The prof and the punk: Not-so-bad religion Preston Jones is a history professor, an evangelical Christian, and a longtime fan of the ultra-socially conscious punk band Bad Religion. Greg Graffin, Bad Religion's front man, is an atheist with a Ph.D. from Cornell whose worldview comes through clearly in many of the band's songs. A correspondence between the two grew into an ongoing written discussion about what Jones calls "the 'big questions'" about life, God and other metaphysical matters.
The spirited exchanges between the professor and the punk rocker did not constitute a debate, Jones explains. "Debate is about winning, and that's important in many contexts. But I didn't care about winning. Nor did I care about 'listening' in the gushy, politically correct sort of way associated with people-friendly evangelism."
Mainly I cared about learning. I wanted to learn how Greg sees the world, and I hoped that he learned about a Christian vision of the world.
In the process I found my relationship with Jesus strengthened. Not because I was stretched intellectually by the challenges of atheistic materialism, in which (it seems to me) there's a lot more bark than bite. Rather, my relationship with Jesus was strengthened because my conversation with Greg led me to see some things more deeply.
Jones discovered why some of the perceptions of Christians as anti-intellectual are so critical to Christians' understanding of their place in the world.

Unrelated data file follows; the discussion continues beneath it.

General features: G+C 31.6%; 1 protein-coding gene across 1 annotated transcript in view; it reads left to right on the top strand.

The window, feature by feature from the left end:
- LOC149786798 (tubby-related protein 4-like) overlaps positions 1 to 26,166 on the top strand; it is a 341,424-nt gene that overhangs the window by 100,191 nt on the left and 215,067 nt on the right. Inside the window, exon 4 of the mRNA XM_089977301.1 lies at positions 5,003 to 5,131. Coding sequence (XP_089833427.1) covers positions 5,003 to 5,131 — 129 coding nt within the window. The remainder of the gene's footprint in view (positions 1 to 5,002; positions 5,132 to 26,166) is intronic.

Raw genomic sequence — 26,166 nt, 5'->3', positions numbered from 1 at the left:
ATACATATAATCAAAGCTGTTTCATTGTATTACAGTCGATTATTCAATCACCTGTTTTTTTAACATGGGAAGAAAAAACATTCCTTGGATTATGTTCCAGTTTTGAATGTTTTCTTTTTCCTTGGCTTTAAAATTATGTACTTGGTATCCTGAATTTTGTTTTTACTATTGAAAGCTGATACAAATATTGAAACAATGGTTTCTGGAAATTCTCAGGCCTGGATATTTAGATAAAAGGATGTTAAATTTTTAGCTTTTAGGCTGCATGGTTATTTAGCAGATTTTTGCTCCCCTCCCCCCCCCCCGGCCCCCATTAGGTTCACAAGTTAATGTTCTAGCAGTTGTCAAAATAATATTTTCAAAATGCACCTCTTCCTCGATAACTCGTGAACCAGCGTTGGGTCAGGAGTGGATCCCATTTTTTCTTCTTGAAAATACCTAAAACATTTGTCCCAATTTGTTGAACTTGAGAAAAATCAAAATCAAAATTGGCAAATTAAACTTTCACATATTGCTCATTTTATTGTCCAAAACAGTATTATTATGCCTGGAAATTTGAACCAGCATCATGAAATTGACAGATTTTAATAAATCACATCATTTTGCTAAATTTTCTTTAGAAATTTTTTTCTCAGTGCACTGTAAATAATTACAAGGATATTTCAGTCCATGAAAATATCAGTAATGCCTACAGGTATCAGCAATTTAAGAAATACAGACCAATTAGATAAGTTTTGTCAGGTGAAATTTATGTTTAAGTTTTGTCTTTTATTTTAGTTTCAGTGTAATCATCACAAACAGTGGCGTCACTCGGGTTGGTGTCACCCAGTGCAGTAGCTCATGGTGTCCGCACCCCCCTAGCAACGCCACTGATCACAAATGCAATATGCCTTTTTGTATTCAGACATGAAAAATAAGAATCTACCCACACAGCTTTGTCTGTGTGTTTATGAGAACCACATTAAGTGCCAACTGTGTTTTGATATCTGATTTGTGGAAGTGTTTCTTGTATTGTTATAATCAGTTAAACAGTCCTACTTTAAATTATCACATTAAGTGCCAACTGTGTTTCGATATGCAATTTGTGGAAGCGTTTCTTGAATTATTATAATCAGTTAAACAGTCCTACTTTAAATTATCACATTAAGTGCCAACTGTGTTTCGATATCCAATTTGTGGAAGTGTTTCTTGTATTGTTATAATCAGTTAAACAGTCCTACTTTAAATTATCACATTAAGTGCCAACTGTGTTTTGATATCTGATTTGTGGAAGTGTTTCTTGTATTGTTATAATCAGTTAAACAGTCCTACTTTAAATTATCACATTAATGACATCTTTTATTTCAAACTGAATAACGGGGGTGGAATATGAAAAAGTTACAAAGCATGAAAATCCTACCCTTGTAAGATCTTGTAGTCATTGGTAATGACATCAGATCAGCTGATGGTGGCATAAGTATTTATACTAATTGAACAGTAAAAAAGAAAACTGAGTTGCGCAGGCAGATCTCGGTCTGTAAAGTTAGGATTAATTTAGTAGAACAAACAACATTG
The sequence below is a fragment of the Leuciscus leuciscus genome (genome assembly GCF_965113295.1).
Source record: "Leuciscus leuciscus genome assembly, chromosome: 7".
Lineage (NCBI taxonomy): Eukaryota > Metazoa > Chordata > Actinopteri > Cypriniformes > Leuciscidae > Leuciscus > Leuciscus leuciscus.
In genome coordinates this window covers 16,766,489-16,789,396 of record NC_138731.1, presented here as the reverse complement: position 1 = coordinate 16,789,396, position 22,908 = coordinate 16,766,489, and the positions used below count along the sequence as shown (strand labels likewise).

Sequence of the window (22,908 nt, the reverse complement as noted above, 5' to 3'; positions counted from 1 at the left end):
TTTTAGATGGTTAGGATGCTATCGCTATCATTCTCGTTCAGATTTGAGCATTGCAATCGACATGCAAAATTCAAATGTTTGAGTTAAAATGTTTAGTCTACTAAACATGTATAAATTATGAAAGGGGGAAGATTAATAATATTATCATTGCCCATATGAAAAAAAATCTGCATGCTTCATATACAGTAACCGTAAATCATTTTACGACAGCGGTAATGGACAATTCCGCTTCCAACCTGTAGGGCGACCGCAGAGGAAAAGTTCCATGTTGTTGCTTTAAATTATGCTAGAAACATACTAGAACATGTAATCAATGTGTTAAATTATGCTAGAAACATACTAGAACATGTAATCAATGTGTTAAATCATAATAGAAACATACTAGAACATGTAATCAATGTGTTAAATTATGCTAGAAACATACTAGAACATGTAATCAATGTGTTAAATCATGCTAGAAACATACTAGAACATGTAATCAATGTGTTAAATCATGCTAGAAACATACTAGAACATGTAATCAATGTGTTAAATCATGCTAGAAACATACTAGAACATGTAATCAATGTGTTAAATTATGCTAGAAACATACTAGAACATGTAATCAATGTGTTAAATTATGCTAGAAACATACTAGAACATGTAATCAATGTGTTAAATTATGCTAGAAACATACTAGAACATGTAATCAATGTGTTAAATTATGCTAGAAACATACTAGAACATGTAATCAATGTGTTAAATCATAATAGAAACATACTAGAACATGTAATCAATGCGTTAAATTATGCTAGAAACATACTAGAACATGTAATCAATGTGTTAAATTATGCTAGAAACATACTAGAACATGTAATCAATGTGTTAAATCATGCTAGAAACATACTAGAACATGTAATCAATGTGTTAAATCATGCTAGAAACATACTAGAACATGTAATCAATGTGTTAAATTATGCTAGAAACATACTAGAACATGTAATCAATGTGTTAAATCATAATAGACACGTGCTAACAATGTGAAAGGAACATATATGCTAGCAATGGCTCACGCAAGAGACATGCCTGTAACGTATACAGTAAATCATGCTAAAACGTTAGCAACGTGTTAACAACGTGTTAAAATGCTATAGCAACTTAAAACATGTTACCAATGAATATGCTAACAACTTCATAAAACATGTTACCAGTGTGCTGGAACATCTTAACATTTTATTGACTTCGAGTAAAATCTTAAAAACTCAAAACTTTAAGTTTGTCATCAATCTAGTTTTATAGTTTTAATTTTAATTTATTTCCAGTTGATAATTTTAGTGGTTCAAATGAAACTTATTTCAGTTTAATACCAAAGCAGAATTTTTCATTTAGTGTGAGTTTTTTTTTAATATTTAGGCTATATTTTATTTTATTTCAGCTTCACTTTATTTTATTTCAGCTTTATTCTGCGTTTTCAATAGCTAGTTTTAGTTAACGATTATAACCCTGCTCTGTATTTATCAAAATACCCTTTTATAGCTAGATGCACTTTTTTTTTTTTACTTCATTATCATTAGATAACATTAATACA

Sometimes I'd hear radio preachers, and I'd wonder to myself what Greg would say if he were listening. "No wonder Greg thinks the way he does about Christians," I'd say to my wife, as we listened to a grown-up sermon that rehearsed things we'd heard since the third grade.
But then I remembered the short stories of Flannery O'Connor, where wacky people become vehicles for grace; and I thought about Evelyn Waugh's novel Brideshead Revisited (which Greg and I discussed), and the way God drew troubled people to himself; and I recounted the people who've had the greatest Christian influence on me—among them, a tobacco-chewing janitor and a patient in a psychiatric ward. And I remembered that Jesus said that only the sick need doctors. I remembered Paul saying that, whatever an evangelist's motives, it's good for people to talk about Jesus. So I concluded that I didn't need to worry about the preachers; I just needed to ask Jesus to find a way to meet with Greg.
In those months of dialogue I also saw the devastation wrought by the passion for pseudo-scientific theories on natural history among some Christians. Many of my students believe that six-day creationism is an essential Christian belief—that if the first chapters of Genesis can't be taken literally, then the whole Bible is a fraud. What tragic nonsense!
Before Greg and I corresponded, I didn't care. "You wanna believe the earth was created six thousand years ago? Whatever." But Greg helped me see that this kind of gaping ignorance promotes the perception that theologically conservative Christians are the enemies of learning.
There's much more good stuff in this description of the dialogue. If nothing else, maybe a few of the many theologically conservative readers of Christianity Today will get a glimpse of how others see them. Why not take a few minutes to read the entire article?